That is the $64,000 question to which there is no simple answer.  One could argue that this is an issue facing many industries now that the long, thin, highly efficient supply chains that evolved over the last 40 years are showing the disruptive strains of COVID 19 and a war because they too lack an incentive for investors to build and hold surplus capacity, and they too failed to anticipate a global pandemic and a Russian invasion that in hindsight would have made the surplus a good investment.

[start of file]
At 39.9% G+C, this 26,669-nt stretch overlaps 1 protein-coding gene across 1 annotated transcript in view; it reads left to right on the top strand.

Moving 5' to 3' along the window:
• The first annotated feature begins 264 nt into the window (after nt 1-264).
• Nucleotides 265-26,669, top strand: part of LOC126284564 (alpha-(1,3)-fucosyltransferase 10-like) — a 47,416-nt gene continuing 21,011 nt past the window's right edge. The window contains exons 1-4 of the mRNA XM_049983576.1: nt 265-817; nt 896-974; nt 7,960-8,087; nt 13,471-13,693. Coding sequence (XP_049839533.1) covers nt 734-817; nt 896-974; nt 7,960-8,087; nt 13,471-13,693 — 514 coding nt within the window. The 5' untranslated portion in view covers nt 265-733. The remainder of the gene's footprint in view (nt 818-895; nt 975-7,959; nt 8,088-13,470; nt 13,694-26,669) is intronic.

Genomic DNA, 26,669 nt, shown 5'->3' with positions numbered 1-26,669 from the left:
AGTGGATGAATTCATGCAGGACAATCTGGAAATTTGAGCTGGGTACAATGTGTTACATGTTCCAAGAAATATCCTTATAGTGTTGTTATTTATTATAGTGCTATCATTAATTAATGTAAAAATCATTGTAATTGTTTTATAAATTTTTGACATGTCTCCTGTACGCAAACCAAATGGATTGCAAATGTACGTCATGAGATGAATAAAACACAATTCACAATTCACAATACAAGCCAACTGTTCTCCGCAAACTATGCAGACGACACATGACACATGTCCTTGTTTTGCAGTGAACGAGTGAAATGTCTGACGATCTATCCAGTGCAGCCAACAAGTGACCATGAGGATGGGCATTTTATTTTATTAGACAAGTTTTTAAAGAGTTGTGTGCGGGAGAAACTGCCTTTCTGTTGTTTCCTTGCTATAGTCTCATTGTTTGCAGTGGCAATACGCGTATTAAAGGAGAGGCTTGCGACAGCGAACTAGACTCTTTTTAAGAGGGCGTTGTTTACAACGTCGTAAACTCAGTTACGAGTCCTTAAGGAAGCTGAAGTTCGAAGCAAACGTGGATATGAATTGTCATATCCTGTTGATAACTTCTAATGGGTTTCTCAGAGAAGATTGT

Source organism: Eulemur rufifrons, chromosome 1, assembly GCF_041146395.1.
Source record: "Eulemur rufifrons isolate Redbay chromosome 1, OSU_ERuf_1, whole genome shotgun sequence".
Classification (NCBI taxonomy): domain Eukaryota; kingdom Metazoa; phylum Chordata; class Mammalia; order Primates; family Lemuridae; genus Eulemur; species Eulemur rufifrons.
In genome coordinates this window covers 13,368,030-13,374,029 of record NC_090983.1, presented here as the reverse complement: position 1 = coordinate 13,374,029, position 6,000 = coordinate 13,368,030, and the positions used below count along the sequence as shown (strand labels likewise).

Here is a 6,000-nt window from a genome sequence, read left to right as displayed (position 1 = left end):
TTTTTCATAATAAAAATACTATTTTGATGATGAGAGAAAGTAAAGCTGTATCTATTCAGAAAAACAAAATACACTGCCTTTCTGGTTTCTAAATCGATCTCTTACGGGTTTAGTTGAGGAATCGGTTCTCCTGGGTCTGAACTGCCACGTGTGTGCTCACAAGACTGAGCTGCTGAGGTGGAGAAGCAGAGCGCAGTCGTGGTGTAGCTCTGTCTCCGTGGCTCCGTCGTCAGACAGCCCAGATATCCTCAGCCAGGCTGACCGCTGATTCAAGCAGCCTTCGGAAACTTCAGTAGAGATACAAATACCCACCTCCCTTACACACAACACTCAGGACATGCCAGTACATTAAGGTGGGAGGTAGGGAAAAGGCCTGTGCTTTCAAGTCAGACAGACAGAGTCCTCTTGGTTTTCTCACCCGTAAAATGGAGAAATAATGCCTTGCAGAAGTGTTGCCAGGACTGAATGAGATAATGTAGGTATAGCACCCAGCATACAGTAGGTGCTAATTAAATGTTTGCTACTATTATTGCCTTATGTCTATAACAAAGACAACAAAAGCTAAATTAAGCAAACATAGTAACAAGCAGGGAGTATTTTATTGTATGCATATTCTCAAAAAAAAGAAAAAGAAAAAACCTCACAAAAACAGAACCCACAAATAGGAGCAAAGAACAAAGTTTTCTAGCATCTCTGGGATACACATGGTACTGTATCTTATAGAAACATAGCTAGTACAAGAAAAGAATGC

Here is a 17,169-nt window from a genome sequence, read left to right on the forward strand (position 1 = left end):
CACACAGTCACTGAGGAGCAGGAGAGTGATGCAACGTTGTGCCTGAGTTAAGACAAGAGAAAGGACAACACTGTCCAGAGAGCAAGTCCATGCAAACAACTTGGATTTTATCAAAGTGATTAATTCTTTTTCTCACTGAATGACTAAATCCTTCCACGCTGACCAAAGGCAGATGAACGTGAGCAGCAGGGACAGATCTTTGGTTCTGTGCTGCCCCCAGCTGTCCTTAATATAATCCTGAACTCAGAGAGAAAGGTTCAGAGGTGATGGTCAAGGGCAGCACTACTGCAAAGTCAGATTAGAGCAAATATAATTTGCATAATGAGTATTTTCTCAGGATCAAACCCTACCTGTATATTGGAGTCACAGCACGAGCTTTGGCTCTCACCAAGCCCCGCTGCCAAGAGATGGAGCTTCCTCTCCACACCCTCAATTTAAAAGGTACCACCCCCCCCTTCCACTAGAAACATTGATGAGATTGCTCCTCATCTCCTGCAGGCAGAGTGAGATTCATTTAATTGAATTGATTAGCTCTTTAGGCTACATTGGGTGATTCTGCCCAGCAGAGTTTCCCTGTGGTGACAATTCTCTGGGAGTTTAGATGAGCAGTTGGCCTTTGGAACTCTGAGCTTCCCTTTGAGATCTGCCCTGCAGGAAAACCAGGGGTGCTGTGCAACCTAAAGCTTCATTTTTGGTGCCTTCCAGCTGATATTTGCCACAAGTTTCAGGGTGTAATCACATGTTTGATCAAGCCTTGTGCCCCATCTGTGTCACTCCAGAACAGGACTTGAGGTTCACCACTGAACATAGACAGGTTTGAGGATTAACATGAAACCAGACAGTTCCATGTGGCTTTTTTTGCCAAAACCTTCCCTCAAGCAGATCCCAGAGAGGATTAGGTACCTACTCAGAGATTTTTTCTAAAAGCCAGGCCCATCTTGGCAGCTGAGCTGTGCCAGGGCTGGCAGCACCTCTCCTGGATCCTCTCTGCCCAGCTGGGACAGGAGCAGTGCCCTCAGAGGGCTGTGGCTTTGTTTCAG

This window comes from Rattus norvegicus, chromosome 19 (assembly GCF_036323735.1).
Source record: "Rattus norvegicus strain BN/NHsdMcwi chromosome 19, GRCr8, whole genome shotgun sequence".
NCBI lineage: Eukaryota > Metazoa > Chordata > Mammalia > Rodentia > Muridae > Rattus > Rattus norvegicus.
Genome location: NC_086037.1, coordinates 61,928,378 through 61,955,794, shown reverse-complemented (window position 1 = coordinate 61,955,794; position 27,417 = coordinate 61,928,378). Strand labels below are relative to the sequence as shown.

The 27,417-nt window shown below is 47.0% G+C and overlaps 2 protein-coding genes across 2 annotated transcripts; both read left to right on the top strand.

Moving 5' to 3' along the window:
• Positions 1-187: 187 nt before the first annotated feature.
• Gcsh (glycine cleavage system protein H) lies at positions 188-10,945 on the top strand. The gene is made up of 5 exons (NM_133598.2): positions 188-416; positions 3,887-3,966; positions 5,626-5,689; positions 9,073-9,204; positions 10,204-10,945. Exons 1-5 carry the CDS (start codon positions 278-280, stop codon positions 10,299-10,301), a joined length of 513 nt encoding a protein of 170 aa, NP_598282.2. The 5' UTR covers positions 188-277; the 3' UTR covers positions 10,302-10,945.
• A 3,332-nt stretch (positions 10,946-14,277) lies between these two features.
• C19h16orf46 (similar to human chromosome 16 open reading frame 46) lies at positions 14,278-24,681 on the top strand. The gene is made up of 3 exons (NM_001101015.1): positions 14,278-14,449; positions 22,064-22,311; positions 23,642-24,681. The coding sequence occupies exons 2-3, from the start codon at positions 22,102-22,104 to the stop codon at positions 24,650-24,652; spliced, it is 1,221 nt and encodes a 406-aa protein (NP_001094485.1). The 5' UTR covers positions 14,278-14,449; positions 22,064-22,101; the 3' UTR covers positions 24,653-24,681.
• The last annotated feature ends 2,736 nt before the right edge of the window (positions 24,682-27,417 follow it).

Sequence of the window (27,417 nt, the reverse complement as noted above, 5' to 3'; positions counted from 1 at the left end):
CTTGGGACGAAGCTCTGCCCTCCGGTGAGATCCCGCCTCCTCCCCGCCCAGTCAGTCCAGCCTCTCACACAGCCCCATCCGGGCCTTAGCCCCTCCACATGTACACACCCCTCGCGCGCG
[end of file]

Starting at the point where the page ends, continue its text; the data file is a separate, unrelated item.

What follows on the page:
But other industries lack the hybrid market construct we have in electric power and natural gas. One of the tools this hybrid system has developed in some areas of our country is auction-based markets for surplus capacity, whereby power generators are provided an economic incentive, determined by the marketplace, for holding surplus capacity that may only be needed less than 5% of the time.  But markets are not perfect in their construction and are distorted by incentives for different kinds of power, and like all markets they lack an ability to predict the future.  It is nonetheless a tool whose rules and pricing could be tweaked until a larger cushion of surplus capacity is established. And places without these capacity auctions, like Texas, could establish them.